Impact On Ranking
Previously, ranking number one for specific keywords on the desktop meant that you would rank number one from a phone for these same terms. This made things like keyword optimization simple since every term had the same list of competitors.
After the update, however, rankings on devices will differ drastically. If a site ranks number one for a given term on the desktop is not mobile optimized, it may not rank at all from a smartphone. Popular ranking tools such as SEMRush currently display a single ranking list for key terms. This makes researching mobile rankings a time consuming endeavor until reporting systems implement mobile specific crawlers.
Google said that a site being compatible with mobile would only affect that website’s ranking on handheld devices. Despite this, companies that do not have optimized sites may find their desktop organic rankings slip as customers continue to browse and convert from their smartphones.
These mobile sessions will increase the relevance of mobile friendly sites, which is a ranking factor that could affect desktop results in time. This could cause rankings between desktop and mobile to normalize after an initial period of upheaval, as sites that do not appear in mobile results begin to lose their position on desktop results as well.
Determining What Makes A Domain Mobile Friendly
When wireless application protocol (WAP) browsers started appearing on those early PDA’s and cellphones, most mobile sites functioned independently from the rest of the domain. Most importantly, these mobile versions (known as m. or “MDot” domains) often didn’t offer users the full functionality afforded by the desktop site.
With the advent of advanced mobile browsers like those found in Android and iOS devices, companies found that their customers wanted to access everything their site had available. Google will still recognize MDot sites as being mobile friendly, but it strongly encourages companies to implement responsive design.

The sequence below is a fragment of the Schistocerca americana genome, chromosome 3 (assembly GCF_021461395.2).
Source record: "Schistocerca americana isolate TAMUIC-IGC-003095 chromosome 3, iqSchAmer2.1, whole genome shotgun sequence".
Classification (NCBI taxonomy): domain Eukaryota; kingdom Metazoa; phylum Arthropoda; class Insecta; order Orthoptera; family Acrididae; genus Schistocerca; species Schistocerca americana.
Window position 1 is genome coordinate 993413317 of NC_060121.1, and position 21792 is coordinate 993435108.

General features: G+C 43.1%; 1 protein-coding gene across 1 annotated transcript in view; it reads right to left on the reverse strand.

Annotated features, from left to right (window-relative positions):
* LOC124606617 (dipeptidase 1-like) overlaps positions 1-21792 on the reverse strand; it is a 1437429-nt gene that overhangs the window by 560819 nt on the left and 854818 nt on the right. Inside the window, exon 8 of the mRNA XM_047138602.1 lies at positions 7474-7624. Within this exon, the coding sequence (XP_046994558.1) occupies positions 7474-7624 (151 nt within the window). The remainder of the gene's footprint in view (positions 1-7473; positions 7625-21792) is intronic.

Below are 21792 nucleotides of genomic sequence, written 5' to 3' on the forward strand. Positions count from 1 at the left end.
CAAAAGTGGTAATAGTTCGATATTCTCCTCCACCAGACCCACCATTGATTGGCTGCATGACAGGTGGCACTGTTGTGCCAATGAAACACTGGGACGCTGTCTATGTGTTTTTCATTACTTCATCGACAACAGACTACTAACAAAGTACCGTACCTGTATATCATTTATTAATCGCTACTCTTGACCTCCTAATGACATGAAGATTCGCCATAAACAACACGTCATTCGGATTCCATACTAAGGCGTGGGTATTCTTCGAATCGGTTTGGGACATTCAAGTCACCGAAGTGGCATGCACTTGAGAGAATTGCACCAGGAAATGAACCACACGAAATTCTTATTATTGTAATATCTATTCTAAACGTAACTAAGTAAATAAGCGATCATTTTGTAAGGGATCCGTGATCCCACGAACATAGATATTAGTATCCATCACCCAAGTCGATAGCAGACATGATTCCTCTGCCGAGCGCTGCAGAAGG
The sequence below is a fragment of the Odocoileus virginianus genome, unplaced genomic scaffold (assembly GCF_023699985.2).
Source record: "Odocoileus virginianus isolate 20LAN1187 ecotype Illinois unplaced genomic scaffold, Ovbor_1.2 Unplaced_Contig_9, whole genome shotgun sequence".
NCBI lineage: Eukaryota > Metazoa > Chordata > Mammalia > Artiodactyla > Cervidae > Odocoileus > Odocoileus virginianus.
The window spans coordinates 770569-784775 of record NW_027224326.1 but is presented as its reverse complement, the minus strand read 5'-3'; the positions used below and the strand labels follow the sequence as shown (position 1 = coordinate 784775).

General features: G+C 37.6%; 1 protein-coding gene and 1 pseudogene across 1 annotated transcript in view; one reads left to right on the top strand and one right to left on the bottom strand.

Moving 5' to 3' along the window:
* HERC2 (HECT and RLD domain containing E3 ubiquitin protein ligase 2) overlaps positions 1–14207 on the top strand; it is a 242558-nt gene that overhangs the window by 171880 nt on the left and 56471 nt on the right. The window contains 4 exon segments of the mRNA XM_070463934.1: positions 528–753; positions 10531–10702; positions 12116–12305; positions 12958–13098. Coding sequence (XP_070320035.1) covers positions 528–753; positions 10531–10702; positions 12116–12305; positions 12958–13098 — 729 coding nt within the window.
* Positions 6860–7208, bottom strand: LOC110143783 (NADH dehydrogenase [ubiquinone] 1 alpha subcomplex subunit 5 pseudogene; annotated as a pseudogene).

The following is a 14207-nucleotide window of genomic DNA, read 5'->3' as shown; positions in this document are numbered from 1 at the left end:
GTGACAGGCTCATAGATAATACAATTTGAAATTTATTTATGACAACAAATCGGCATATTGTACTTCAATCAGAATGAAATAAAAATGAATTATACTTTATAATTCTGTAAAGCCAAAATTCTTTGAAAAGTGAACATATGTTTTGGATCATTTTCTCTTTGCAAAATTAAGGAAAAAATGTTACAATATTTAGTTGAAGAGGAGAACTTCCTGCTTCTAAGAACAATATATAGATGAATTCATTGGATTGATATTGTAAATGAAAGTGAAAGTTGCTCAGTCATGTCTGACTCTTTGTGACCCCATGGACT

Responsive Design allows webmasters to build a single site for every screen, one that adapts dynamically based on what type of device is accessing it. This means that instead of creating an exclusive mobile only MDot domain, users can access your full website from their smartphone and the content will display itself in a logically consistent way.
The easiest way to determine if your design is mobile friendly is to look up your website in organic results from a smart device. Underneath your title tag you should see a small grey tag that designates the result as mobile friendly. If you don’t see this tag, the update on April 21st could cause your site to vanish from mobile search results.
Google also provides a mobile friendly test that will crawl your site to determine if it is optimized correctly. If you manage your domain, Search Console allows you to identify errors preventing the company’s mobile crawlers from accessing your site.
A Sign Of Things To Come
The mobile update represents the search engine’s largest change to its ranking algorithm to date, but it will not be the last. While the company will continue to target webmaster’s seeking to manipulate search results through updates like Penguin and Panda, Google’s mobile move is one that appears to be solely about improving user experience. The web is swiftly moving to mobile and this is Google’s way of ensuring that customers still turn to them whenever they want to find something online.
In the short term, updating your domain to be compatible with mobile browsers will ensure that you maintain your rankings in SERPS no matter what device customers use to search. In the long term, mobile traffic will continue to increase as customers turn to their hand held devices, and not their desktops, when it comes time to start shopping for the holidays.